Susan Sharon

Deputy News Director

Susan is the deputy news director who handles assignments and planning by the news staff. She’s also a general assignment reporter who began her career at Maine Public Radio working at the State House in 1992, and still loves the work, which takes her to the Maine State Prison for a story on solitary confinement one day and to the foothills of western Maine to look for wood thrush the next.

Susan is a graduate of the University of Montana, where she got her first job in public radio news while still a student. She has also worked at television stations in Montana and Maine. You can occasionally hear her stories on NPR.

Ways to Connect

TOPS students riding the bus
Susan Sharon/maine public

For special education students, attitudes are changing. Barriers to employment, independent living and even college are being lowered. But there is a need for more specialized training for students with developmental disabilities, especially toward the end of high school. And a unique, year-round program is helping to fill that void.

Dead fish below the Brunswick dam from October 15 and 16, 2016
Ed Friedman, Friends of Merrymeeting Bay

Conservation groups are raising red flags about what they say are two significant fish kills in Ellsworth and Brunswick over the past week.

Courtesy Rick Steves

PORTLAND, Maine - Travel writer and public television host Rick Steves has been in Maine the last couple of days to lend his support to the Campaign to Regulate Marijuana Like Alcohol. 

Steves has donated $100,000 to the campaign in an effort to pass Question 1 on the November ballot.  He says he sees Question 1 as a common sense way to legalize, tax and regulate a relatively benign drug, despite the concerns raised by the opposition.

Susan Sharon / Maine Public

Maine’s attorney general is again raising questions about how Question 1 could affect children if voters approve it next month.

Michael C. York / Associated Press

Donn Fendler may not be a household name, but thousands of schoolchildren know him as the 12-year-old boy who used his wits and stamina to endure nine days alone in the Maine wilderness. Fendler died over the weekend at the age of 90, but his legacy lives on in a classic children’s book, “Lost on a Mountain in Maine.”

Susan Sharon

This week, representatives from eight Arctic nations are meeting in Portland to discuss environmental issues and promote sustainable development in the Arctic region. Representatives of indigenous groups are also at the table. But the meetings are being held in private.

Today, a small group of mostly retirees protested what they say is too much emphasis on the economic opportunities of a melting region and not enough on the fundamental issue: addressing climate change.

A new rule is now in effect in Maine to try to protect loons from lead poisoning.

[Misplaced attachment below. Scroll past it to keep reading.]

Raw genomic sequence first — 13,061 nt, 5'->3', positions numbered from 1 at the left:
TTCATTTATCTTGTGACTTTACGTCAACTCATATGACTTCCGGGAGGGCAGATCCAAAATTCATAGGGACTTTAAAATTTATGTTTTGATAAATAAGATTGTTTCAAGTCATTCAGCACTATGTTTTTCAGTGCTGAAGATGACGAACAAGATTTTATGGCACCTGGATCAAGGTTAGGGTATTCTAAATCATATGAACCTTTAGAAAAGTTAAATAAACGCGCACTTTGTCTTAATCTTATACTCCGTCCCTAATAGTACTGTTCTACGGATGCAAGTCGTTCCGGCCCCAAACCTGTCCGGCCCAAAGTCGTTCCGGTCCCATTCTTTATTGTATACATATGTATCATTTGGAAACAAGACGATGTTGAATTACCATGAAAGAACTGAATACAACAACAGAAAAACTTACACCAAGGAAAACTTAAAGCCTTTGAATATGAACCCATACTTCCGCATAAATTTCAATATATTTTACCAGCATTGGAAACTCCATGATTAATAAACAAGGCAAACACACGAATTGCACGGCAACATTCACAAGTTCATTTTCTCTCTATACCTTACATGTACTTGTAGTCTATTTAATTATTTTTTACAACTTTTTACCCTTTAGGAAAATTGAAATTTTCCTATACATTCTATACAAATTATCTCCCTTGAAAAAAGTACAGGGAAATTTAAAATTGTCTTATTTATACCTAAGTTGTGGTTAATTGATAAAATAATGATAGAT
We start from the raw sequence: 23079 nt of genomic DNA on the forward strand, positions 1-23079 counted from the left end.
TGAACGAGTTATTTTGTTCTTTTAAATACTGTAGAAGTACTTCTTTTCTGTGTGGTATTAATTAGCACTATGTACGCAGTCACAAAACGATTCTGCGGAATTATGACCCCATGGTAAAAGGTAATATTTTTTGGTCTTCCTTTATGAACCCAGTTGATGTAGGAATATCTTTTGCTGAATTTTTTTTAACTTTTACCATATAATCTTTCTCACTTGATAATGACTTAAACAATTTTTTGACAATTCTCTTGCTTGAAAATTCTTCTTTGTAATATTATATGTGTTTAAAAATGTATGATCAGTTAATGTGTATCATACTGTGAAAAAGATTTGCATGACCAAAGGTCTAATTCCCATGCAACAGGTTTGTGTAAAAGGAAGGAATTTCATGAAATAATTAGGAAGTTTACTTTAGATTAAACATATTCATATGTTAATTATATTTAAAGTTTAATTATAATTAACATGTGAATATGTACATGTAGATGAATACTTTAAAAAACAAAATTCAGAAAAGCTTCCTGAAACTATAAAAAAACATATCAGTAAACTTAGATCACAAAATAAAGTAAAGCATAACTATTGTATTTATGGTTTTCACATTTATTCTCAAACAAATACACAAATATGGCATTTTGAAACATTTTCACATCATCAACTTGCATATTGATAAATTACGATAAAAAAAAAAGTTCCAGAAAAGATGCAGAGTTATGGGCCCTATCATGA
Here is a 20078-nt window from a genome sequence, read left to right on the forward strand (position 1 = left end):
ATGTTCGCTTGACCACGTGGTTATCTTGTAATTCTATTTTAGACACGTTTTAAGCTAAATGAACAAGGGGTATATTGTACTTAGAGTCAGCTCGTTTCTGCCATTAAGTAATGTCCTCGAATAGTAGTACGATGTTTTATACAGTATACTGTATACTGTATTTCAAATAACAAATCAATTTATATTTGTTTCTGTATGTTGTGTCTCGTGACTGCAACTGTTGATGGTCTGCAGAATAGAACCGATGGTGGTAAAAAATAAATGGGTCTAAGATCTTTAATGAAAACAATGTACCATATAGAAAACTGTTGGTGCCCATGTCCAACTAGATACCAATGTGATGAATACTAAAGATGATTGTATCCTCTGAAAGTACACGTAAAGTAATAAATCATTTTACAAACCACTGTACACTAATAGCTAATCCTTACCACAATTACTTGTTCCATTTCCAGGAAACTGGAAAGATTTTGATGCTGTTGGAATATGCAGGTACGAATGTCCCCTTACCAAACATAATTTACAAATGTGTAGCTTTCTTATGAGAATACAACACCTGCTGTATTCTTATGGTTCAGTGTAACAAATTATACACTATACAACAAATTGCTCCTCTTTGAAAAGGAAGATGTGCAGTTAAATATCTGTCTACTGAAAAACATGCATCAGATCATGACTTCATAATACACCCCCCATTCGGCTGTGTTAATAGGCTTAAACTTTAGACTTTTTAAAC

Prior to 2002, lead was responsible for nearly a third of all adult loon mortality. So in 2013, Maine lawmakers passed An Act to Protect Maine Loons By Banning Lead Sinkers and Jigs.

Susan Gallo is with Maine Audubon which is part of a coalition of groups trying to encourage the purchase and use of lead-free fishing tackle. She says one provision of the law didn’t take effect until September of this year.

Maine Audubon

There’s an unusual conservation effort underway involving loons from Maine called Restore the Call.

A South Paris man has been found not guilty of reckless conduct in connection with a fatal hayride accident that killed an Oakland teenager in 2014.

Prosecutors tried to show that David Brown was criminally reckless in driving a jeep pulling the hay wagon at a farm in Mechanic Falls. Investigators found that mechanical failure caused the hayride to plunge down an embankment and crash into a tree.

Susan Sharon / MPBN

One of the big questions raised by the ballot initiative to legalize, tax and regulate marijuana in Maine is what effect it will have on the state’s medical marijuana program and the mom-and-pop economy it has created.

Democratic leaders in the Maine House and Senate are sharing their vision for what they’re calling “A Better State of Maine.” Some of the ideas are a stark contrast to what Mainers have heard from Gov. Paul LePage at similar gatherings.

At a forum in Topsham Tuesday night, Democrats unveiled a general platform that calls for modernizing and repairing roads, bridges, ports and rail, expanded access to broadband, clean energy and investment in early childhood and K-12 education.

LEWISTON, Maine - A new report finds that Maine's forest products industry supports more than 33,000 jobs and will contribute about $8.5 billion to the state's economy this year, despite recent job losses and mill closures. 

A group of business professionals has formed a new coalition to advocate for better regulation of the marijuana industry.

Maine Professionals for Regulating Marijuana is not taking a position on Question 1 on the November ballot — its members are equally divided — but the group hopes to have a better system in place if the measure passes.

For the third time in recent years, the Maine Board of Environmental Protection is considering new mining rules that are drawing strong opposition from around the state.

Similar rules have twice been rejected by the Legislature, staff from the department say the changes are needed to address gaps and inconsistencies in the existing law.

Susan Sharon / MPBN

New research from supporters of Question 3 on the November ballot finds that unlicensed gun sales are flourishing in Maine through classified and online advertisements in publications such as Uncle Henry’s and

The four-year analysis conservatively estimates that 3,000 unlicensed gun sales take place in Maine each year. But there’s disagreement about whether requiring background checks for nearly all gun sales and transfers would help put a stop to gun violence.